Exploring the Flawed Binary
Writer: Luke Muschialli
Editor: Mahidhar Sai Lakkavaram (Mahi)
The binary of sex has formed the basis of societies around the world for centuries. Over recent years, as society has begun to acknowledge the damaging effects of social classification surrounding sexuality and gender, many have found comfort in the seemingly defined categories of man and woman; testosterone and oestrogen; XX and XY. However, this classification system is undeniably flawed. As we dig deeper into what it means to be biologically a “man” or a “woman,” the system breaks down, and with it the scientific justification for two biological sexes dissipates. Through investigating three established classifciation systems of biological sex (chromosomes, reproductive anatomy, and hormonal profile) and discussing their limitations, we will determine what science really says about biological sex and why it is important that we are vocal about this field of research.
In the past, it was widely accepted as a conclusive, scientific binary that an individual with XX chromosomes is “female” and one with XY is “male.” This is not the case. Human sex chromosomes have been shown to have just as much inter-individual variety as their autosomal counterparts. Historically, the incidence of XXY individuals assigned male at birth (AMAB), or XXX individuals assigned female at birth (AFAB), or even XO AFAB was documented, but considered so rare that it was dismissed. In truth, if a karyotype (full chromosome screening) were to be performed on all of us, the results would reveal anything but a binary system. It is estimated that the incidence of XXX females is as high as 1/1,000 live births and the the incidence of XXY males is estimated to be even higher at 1/600 live births. The concept of sex chromosomes mosaicism has also been described, in which some of the individual’s cells express XX chromosomes, and some XY. Clearly the science of sex chromosomes isn’t quite as binary as we once thought.
Although karyotyping is an effective way to gain an insight into a person’s sex, it is very rare that this is used in day-to-day life. Rather, it is usually a person’s reproductive anatomy that would be used to assign sex. However, as it has been known for centuries, this is not a straightforward task. Numerous societies have written about intersex individuals. Khunthā are mentioned in Islamic texts as people who have ambiguous reproductive anatomy and the Native American population widely accepted intersex individuals within society. Even in 1 BCE, Siculus, a Greek historian, wrote of individuals who were born with ambiguous genitalia, describing them as prodiges. We now understand that up to 25 genes are responsible for coding our sexual characteristics and mutations in any of these can lead to ambiguous reproductive anatomy. It has also become clear that our chromosomal makeup is not always connected to our reproductive anatomy. Approximately 1/25,000 AMABs have XX chromosomes, but present with classically male external reproductive anatomy. It is clear that a binary does not exist here and that reproductive anatomy should also be seen as a spectrum.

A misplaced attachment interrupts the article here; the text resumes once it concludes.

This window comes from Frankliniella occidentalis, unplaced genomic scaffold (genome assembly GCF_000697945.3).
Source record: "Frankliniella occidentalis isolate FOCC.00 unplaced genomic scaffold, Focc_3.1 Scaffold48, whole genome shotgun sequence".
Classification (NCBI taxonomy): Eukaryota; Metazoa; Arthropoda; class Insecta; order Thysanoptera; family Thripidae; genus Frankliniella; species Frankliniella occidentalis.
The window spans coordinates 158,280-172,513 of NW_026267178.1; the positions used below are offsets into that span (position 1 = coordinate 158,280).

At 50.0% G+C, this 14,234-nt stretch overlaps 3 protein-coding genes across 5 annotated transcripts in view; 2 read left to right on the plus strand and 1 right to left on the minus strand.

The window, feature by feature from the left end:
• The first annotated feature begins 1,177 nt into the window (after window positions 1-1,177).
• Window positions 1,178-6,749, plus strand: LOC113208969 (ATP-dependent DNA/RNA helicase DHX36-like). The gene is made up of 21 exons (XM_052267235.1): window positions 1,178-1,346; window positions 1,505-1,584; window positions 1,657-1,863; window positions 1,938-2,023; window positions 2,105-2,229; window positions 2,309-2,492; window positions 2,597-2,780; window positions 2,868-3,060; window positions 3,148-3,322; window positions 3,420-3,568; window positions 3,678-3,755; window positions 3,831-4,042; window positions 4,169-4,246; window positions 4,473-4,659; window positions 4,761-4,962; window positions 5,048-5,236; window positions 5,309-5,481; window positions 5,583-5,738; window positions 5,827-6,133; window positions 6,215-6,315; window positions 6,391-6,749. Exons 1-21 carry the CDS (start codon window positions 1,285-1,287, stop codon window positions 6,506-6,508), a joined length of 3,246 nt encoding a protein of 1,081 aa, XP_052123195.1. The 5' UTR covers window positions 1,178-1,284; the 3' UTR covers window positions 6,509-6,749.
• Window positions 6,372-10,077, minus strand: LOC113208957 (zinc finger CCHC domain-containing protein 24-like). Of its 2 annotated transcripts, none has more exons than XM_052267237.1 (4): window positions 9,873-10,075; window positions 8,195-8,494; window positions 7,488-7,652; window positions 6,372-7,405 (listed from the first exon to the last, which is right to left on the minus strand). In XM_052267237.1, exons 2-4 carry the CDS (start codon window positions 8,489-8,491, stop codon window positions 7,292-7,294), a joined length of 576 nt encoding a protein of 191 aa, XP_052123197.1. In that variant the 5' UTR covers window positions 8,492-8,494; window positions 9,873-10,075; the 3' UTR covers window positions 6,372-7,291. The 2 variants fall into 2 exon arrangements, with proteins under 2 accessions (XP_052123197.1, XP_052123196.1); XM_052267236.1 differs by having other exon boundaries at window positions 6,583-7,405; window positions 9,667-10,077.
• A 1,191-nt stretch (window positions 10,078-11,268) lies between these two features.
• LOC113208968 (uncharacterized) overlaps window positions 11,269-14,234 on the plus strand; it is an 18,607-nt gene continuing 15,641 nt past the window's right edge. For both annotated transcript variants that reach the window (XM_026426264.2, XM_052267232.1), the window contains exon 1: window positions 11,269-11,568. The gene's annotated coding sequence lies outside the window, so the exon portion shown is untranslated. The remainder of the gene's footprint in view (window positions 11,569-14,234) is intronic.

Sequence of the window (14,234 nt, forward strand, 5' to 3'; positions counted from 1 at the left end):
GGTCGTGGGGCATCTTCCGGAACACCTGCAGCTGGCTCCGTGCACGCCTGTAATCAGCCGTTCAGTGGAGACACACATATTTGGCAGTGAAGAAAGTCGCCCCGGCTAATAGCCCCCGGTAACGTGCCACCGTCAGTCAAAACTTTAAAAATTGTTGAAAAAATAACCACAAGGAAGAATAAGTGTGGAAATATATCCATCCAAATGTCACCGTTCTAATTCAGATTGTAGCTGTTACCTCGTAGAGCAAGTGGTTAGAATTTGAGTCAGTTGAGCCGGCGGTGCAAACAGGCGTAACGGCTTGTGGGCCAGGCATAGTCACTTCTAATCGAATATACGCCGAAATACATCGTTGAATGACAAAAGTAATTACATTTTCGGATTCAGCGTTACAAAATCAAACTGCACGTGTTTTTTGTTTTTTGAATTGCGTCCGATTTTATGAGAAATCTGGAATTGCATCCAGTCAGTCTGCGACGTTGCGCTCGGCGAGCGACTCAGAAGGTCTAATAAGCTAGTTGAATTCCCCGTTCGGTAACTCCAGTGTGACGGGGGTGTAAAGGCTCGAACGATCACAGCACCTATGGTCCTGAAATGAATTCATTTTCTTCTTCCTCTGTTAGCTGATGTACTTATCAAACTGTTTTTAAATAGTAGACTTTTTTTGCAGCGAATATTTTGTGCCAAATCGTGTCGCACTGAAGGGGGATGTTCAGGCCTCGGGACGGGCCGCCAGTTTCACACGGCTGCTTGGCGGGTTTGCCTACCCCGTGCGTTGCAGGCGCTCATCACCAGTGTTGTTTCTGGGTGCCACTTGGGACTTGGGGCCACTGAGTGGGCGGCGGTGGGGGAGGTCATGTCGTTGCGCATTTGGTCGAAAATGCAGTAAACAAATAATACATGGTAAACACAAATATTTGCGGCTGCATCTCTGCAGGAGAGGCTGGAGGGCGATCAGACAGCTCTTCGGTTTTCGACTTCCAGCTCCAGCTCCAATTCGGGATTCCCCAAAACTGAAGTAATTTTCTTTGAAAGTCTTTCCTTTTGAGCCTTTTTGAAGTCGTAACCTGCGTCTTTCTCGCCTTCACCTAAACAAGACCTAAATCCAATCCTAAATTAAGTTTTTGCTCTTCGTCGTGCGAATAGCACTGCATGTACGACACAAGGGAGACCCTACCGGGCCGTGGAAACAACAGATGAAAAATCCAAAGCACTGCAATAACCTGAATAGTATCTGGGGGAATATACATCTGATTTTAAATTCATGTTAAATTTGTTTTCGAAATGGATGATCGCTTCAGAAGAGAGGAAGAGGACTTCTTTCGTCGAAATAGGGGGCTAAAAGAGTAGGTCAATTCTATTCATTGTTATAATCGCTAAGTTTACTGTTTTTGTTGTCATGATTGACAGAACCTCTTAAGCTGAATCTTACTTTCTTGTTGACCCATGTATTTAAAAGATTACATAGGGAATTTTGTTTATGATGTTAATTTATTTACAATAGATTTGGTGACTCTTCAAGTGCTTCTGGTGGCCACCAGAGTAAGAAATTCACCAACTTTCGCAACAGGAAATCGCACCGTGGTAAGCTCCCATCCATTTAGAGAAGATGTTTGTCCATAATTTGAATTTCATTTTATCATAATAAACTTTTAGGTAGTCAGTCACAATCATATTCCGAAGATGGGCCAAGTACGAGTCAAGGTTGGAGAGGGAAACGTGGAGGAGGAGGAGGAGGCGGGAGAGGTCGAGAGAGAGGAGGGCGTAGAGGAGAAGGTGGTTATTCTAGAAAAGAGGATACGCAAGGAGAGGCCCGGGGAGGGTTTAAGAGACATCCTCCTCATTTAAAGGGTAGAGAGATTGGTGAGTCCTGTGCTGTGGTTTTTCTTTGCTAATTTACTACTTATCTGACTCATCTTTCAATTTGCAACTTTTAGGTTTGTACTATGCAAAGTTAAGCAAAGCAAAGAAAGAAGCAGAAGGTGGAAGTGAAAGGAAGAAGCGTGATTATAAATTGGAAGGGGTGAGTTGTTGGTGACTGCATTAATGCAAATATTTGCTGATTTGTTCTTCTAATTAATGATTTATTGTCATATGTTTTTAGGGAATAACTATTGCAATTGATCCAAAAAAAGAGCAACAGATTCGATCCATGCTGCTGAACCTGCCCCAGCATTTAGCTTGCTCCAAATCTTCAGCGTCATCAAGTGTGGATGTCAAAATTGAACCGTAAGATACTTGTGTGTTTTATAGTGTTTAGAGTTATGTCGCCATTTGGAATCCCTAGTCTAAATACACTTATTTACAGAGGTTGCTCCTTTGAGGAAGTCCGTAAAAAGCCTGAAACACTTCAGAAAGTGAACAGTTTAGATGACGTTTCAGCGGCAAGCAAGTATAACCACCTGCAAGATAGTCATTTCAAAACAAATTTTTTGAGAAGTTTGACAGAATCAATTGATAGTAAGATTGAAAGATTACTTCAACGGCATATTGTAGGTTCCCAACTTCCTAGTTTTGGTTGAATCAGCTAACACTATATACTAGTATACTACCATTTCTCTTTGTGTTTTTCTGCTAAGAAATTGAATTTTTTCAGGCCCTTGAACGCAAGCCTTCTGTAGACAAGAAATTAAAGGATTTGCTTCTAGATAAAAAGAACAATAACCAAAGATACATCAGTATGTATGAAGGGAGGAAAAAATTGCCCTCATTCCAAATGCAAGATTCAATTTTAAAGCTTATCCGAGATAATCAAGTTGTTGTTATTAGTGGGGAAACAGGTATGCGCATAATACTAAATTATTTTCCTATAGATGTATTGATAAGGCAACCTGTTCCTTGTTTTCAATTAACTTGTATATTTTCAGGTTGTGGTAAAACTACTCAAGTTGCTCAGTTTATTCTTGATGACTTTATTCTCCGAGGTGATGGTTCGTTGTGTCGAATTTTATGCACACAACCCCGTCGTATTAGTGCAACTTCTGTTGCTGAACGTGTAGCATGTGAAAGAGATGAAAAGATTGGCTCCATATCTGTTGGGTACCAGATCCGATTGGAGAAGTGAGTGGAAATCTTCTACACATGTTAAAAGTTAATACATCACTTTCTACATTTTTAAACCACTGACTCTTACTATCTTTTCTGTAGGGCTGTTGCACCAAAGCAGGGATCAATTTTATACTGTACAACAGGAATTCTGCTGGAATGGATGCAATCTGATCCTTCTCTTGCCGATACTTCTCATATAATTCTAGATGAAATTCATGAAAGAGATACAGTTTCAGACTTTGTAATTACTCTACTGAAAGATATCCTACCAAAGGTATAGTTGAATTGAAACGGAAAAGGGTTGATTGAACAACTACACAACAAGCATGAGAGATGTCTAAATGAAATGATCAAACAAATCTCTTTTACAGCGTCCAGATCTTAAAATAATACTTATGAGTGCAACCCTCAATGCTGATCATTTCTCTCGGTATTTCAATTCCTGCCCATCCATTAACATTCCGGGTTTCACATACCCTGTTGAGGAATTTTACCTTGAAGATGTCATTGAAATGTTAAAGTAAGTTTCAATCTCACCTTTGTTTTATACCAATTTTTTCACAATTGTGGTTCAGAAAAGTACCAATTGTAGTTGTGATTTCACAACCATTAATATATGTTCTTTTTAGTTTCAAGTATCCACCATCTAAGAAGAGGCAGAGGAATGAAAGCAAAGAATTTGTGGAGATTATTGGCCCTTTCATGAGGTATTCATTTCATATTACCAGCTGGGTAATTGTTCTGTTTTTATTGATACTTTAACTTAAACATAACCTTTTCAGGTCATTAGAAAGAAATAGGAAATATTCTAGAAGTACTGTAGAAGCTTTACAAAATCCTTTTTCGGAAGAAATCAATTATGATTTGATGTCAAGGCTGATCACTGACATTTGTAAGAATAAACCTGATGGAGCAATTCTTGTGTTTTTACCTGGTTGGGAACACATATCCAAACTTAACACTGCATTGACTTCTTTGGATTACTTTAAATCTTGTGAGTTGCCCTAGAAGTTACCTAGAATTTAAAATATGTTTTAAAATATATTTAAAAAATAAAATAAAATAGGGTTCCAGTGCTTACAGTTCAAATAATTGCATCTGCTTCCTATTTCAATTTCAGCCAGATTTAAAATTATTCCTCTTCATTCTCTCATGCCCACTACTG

Hormones are an important topic in this field as well, as they are often used to categorise people into the binary of sex. An important example of this is in sports, where the level of testosterone is used to determine if an individual is assigned to the male or female category. The International Association of Athletics Federation (IAAF) specifies that in order to compete in the female category, individuals must have a serum testosterone of < 5 nmol/L. This was introduced as the binaries of reproductive anatomy and chromosomal makeup would not suffice, already bringing into question the viability of a sex binary. This division has actually strengthened the argument against the binary of sex; although it was imposed as a seemingly definitive cut off, there are numerous case studies of athletes being excluded from “their” category because of it. Mokgadi Caster Semenya was banned from international competition for a year due to having higher serum testosterone levels than this arbitrary cut-off, despite being AFAB and having identified as such throughout her life. Once again, we see an arbitrarily imposed binary rise and fall.
It is vital that the scientific community acknowledges this body of research. The continued stratification of the sexes under a false scientific pretence continues to be used to deny the existence of intersex individuals and to intensify discrimination against them. Whether we intend it to or not, the scientific world’s apathy towards this issue is the ammunition for the discrimination against the queer community. Numerous pieces of legislation limiting the freedom of intersex and gender non-conforming individuals around the world continue to be passed, which is a consequence of the lack of understanding about the spectrum of sex. We have the peer-reviewed evidence to counteract this, but due to continued discrimination and prejudice both within and outside of the scientific community, this has not gained traction.
This article does not intend to suggest the scientific community call for a dismantling of the biological sex structures that permeate all aspects of society. Rather, we need to use the data we have gathered to emphasise that sex is a spectrum and to facilitate a greater understanding of, and acceptance towards, individuals who do not fit into this flawed binary that society has constructed. As a scientific community, we need to be more fact-oriented, empathetic, and empowering. Nature doesn’t create binaries, and neither should we.